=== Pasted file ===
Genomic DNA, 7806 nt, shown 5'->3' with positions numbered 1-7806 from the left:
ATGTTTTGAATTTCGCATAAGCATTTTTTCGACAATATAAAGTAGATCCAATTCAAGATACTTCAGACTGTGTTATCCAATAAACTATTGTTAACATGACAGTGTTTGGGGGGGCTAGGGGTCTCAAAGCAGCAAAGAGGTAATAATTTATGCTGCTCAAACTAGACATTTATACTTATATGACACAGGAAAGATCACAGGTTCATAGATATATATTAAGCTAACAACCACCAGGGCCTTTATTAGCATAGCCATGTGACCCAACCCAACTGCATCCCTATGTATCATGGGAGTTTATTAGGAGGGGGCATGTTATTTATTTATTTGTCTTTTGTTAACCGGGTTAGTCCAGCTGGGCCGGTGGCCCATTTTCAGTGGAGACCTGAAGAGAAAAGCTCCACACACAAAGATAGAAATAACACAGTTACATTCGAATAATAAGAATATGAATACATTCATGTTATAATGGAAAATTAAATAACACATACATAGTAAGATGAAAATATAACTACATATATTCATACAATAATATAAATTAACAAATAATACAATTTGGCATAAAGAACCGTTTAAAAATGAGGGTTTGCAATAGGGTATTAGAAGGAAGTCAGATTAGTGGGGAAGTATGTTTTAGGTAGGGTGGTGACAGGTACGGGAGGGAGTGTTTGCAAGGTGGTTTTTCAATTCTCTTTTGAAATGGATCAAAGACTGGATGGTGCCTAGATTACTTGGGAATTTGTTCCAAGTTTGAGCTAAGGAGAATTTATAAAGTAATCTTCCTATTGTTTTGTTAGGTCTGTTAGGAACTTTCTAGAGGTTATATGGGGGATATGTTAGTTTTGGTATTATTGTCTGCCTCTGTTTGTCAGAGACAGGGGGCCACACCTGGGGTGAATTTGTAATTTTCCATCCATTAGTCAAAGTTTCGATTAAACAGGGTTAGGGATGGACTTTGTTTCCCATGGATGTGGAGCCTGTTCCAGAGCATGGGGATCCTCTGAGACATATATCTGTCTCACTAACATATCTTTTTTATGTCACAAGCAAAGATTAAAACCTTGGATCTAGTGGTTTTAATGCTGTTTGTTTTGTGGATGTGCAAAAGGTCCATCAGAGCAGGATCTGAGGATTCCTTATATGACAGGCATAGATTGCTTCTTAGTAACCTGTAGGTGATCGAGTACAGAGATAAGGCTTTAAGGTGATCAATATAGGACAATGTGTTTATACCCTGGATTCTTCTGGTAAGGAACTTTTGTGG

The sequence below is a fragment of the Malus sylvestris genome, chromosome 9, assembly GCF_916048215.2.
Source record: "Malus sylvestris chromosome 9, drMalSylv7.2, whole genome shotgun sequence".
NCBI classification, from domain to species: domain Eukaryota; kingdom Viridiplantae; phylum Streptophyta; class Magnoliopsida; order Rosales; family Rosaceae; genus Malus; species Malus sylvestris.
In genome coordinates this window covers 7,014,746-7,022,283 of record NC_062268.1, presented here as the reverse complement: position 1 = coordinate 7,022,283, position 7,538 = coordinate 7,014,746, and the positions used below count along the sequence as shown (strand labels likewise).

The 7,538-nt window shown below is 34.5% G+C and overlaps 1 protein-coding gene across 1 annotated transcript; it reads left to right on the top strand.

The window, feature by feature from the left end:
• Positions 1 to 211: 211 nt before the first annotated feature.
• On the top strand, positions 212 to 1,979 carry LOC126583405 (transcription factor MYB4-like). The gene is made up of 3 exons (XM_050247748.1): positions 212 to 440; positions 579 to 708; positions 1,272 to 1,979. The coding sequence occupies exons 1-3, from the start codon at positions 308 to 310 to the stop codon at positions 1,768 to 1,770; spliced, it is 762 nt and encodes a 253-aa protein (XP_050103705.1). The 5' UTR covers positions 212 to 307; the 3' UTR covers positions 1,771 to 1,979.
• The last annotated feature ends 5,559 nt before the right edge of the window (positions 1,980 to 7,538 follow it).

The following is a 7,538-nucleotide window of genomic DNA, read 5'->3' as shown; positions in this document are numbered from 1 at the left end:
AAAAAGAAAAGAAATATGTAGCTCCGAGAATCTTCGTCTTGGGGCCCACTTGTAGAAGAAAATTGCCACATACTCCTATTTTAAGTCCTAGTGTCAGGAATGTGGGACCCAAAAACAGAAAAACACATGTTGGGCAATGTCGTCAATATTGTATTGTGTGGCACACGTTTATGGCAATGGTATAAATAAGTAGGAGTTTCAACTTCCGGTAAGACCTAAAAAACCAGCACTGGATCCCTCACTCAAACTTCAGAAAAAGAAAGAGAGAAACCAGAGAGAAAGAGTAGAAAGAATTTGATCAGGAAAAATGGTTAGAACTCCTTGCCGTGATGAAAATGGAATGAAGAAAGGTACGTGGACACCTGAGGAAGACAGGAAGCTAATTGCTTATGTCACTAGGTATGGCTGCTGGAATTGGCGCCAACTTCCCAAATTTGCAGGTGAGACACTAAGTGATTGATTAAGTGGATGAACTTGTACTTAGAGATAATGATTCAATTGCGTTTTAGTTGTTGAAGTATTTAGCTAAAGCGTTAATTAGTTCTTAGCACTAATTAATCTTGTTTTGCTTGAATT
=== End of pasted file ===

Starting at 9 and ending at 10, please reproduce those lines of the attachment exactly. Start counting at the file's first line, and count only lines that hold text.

• Positions 1 to 211: 211 nt before the first annotated feature.
• On the top strand, positions 212 to 1,979 carry LOC126583405 (transcription factor MYB4-like). The gene is made up of 3 exons (XM_050247748.1): positions 212 to 440; positions 579 to 708; positions 1,272 to 1,979. The coding sequence occupies exons 1-3, from the start codon at positions 308 to 310 to the stop codon at positions 1,768 to 1,770; spliced, it is 762 nt and encodes a 253-aa protein (XP_050103705.1). The 5' UTR covers positions 212 to 307; the 3' UTR covers positions 1,771 to 1,979.